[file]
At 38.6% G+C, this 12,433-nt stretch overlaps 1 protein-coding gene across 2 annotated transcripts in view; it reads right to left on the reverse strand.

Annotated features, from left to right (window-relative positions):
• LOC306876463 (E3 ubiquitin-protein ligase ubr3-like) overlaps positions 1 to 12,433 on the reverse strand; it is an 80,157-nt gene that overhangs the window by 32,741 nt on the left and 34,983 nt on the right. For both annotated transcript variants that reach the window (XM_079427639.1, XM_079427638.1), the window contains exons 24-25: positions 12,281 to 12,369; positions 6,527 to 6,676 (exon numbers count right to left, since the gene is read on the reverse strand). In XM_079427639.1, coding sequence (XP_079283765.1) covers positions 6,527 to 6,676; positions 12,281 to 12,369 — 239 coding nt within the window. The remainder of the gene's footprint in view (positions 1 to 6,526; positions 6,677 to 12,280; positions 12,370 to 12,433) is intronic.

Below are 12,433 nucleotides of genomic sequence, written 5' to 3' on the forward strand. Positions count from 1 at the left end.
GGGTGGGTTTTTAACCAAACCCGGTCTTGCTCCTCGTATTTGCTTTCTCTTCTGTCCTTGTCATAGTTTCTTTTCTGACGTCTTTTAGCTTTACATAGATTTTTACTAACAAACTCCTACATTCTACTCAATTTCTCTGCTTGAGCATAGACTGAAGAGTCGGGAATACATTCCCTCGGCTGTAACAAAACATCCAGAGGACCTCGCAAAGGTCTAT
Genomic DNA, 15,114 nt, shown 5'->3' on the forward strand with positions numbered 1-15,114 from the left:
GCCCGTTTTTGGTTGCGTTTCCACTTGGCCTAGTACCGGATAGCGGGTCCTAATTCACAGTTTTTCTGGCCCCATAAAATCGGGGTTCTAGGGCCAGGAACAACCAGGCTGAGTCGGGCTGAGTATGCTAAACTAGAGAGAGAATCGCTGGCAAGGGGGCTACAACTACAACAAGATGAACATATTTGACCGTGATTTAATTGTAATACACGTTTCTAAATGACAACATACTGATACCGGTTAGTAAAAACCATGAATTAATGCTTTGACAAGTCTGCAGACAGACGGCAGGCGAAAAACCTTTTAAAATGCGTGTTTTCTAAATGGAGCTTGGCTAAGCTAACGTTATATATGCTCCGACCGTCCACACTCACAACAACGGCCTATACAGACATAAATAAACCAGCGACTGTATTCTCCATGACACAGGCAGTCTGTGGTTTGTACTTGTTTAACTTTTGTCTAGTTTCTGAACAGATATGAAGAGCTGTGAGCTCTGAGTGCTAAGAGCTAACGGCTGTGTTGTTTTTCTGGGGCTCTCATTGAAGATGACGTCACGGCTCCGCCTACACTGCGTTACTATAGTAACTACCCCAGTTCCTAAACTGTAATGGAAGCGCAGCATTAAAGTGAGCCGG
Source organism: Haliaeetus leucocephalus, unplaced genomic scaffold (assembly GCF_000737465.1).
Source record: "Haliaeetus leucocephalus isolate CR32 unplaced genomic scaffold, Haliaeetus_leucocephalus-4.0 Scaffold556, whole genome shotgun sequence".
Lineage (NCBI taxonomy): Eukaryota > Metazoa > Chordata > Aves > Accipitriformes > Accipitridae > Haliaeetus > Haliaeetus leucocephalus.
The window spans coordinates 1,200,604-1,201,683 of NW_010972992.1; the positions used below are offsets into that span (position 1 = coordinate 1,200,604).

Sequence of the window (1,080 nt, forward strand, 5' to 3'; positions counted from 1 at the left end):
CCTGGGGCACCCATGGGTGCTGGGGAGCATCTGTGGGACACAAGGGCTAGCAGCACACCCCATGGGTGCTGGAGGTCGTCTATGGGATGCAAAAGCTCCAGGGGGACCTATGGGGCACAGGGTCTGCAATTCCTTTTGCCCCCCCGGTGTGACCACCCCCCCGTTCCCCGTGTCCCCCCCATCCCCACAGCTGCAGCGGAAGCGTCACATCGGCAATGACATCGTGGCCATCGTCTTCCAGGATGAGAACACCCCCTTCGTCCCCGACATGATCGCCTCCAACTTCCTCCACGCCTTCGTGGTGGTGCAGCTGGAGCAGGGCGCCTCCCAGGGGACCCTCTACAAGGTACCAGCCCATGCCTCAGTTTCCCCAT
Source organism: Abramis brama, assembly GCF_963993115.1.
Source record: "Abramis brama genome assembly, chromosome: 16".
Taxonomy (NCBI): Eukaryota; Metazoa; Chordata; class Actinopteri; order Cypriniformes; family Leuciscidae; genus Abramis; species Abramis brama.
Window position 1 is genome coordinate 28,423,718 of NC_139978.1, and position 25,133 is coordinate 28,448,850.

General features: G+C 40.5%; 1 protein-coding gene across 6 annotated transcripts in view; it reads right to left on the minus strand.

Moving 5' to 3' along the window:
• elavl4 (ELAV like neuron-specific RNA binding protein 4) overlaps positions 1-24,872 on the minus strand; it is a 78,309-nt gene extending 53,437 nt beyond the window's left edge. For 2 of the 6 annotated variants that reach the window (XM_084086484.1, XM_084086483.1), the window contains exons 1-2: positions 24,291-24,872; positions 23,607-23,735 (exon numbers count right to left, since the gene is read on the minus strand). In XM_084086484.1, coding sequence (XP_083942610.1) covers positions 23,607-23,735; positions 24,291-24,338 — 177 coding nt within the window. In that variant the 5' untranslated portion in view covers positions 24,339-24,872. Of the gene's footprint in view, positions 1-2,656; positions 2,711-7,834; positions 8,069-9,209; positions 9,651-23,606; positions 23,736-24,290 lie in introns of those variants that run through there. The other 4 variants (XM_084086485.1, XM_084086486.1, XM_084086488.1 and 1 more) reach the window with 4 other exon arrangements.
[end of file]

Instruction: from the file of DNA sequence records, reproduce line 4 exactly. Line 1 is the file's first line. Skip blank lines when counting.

Below are 12,433 nucleotides of genomic sequence, written 5' to 3' on the forward strand. Positions count from 1 at the left end.